The bolt lever is of convenient size, and folds fiat to the side of the action—the extractor grips the cartridge shell for half its diameter and completely withdraws it. The stock from butt to trigger is 14ins. in length, the distance between front and back-sight is 23ins., and from eye to back-sight 8ins. The weight is 5lbs. 6ozs., or 1oz. heavier, and the length 41¾ ins., or ¼in. longer, than the British model.
The barrel has six grooves with rounded edges, making about one turn and a half in the length of the barrel, a pitch which has been found in practice to give excellent results with the .22 calibre short cartridge.
The bolt may be completely withdrawn by pressing the trigger forward whilst pull­ing the bolt lever in the reverse direction. The bolt-head passes like a sleeve completely over the breech end of the barrel, and has internal lugs which engage rigidly into a groove in the barrel. Complete obturation of the breech has always been difficult to secure with low-power rim fire ammunition, but any backward escape of gas is quite im­possible with this arrangement.
The fore-sight is a substantial bead of good shape, fitted into a dovetail groove, and permitting of lateral adjustment. The back-sight is of the ordinary tangent military pattern, with a somewhat deeply cut notch.
Its accuracy is equal to the best pos­sibilities of the .22 short cartridge. At 25yds. no difficulty was experienced in grouping ten shots into a lin. bull's-eye, whilst at 5oyds., a distance considered beyond the capabilities of this cartridge, 2in. groups were secured with ease.
Mr. Martin Pulvermann, of 26, Minories, is the agent for this rifle in Great Britain


Left, the barrel is impressed with theauthorising French National Shooting Society , the extensive jurisdiction of which evidently covered France, Algeria and the French Colonies.

It is of interest to note the parallel introduction of the French "official" training rifle and the British War Office model.



The images on the lower section of the page well illustrate the unusual slide bolt-action an rotating handle locking sytem.







The massive bolt-head shrouds the breech. The off-set rim-fire firing-pin can be seen clearly in the broad face.

The sliding extractor is vulnerable and prone to breakage or jams.


The calibre and proof marks are on the barrel's RHS below the substantial and effective rear-sight,

which incorporates a fine windage adjustment.


We illustrate below the page from the French catalogue for the Manufacture Francaise D'armes et cycles de Saint-Etienne.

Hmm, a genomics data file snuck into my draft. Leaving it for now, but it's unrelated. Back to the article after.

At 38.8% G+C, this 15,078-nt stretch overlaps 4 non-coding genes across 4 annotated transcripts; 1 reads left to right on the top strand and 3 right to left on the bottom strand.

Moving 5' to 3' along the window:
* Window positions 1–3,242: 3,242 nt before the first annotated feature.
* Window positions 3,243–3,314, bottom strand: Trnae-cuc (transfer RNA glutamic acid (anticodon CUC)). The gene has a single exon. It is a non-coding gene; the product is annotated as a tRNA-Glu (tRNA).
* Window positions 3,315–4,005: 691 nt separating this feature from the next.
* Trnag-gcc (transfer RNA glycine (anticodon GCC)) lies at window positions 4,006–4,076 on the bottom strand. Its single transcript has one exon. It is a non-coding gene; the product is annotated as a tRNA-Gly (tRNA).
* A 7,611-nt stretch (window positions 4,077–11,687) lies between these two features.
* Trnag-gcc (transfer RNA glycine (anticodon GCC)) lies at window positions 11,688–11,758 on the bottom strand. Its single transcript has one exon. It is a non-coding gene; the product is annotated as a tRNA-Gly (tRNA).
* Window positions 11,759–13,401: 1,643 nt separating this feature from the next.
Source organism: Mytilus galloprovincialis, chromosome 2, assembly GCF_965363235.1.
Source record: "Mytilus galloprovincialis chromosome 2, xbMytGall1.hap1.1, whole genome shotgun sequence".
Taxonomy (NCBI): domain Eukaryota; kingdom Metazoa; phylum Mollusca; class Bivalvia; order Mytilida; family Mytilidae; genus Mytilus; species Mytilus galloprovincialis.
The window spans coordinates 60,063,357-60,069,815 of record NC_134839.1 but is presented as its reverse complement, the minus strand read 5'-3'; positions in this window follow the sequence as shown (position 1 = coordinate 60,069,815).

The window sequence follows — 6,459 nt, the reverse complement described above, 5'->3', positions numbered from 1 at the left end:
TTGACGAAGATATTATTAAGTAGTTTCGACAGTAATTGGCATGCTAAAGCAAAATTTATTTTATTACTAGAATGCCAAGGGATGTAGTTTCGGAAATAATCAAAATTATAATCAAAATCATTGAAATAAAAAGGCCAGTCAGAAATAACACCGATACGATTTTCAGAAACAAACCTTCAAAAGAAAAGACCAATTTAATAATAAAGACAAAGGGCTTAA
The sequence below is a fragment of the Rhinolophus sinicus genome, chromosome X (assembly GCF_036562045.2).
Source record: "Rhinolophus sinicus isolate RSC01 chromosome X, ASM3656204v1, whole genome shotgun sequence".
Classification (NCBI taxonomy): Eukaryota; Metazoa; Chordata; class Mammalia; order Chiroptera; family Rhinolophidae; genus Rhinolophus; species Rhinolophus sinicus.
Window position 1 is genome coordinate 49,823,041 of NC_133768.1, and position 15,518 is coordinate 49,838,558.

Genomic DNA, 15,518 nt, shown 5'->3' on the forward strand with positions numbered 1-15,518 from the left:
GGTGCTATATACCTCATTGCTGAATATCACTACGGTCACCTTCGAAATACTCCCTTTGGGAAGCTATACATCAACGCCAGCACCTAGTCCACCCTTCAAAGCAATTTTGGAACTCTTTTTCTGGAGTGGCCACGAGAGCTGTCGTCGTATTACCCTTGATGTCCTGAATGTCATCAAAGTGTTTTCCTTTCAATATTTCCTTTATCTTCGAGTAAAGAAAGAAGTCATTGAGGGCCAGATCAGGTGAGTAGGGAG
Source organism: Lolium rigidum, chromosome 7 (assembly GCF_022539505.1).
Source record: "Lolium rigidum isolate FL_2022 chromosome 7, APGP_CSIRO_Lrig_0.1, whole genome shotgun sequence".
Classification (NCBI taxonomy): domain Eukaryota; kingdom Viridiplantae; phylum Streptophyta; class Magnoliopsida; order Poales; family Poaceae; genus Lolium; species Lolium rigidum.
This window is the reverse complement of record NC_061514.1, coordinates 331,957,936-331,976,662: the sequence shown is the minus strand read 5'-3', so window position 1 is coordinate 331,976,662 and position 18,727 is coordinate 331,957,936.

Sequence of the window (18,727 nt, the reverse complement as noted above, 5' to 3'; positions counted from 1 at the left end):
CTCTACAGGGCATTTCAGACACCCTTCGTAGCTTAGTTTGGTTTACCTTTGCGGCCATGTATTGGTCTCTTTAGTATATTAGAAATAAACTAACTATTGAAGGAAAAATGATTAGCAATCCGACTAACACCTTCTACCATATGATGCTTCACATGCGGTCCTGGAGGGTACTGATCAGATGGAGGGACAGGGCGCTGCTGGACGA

The "Lebel" rifle then sold for 200 French francs, with a Stand sporting model at FF250.

The eagle-eyed reader will have spotted the similarity between the fore-sight fitted to the Lebel and that of the British War Office Pattern Miniature Rifle. They appear to be one and the same!

However, the advertisement for the rifles imported into Britain shows only the dovetailed bead described in Fry's Magazine. The French catalogue is, though, several years later, evidenced by the reference to concours expositions as late as 1913 immediately previous to the Great War.

The rifle appears to be available in .22 Long, a 6mm saloon round for short range, a 6mm long Flobert type cartridge for up to 100 mtrs., and the Winchester .22 centrefire cartridge, which takes the useful range out to 200 mtrs.

The latter cartridge was designed for use with another contemporary rifle purchased by the War Office for the Royal Flying Corps and the Royal Air Force (as of November 1917) for training aviators in shooting the Vickers machine gun in aerial combat. See the 1903 Winchester semi-automatic rifle.

One of these rifles recently came up for sale in the U.S. with an asking price of $750. It was described as a

"Fascinating, although not very reliable little rifle on which the action needs 'adjustment'."

It does appear to be fitted with the War Office Miniature Rifle fore-sight - or was the War Office Miniature fitted with a French fore-sight? The sight is certainly shown as a component on the Enfield Drawings for the British rifle, but may still have been to a French design. Or were matters the other way around? Chickens and eggs come to mind.

BSA certainly patented a foresight with an integral hinged protecting hood, but that patent - No 9262 of April 1906 - showed the hood hinging fore-and-aft rather than the athwartships orientation seen on most production models and in the above French advertisement. (See this patent on the page for the War Office Pattern Miniature Rifle).

This image shows just how close the tangent rear-sight was set to the rear, immediately in front of the action. Such short eye relief over open sights would not suit an older shooter, and the rifle was obviously intended for young eyes.


See also the Lebel Training Rifle by Demay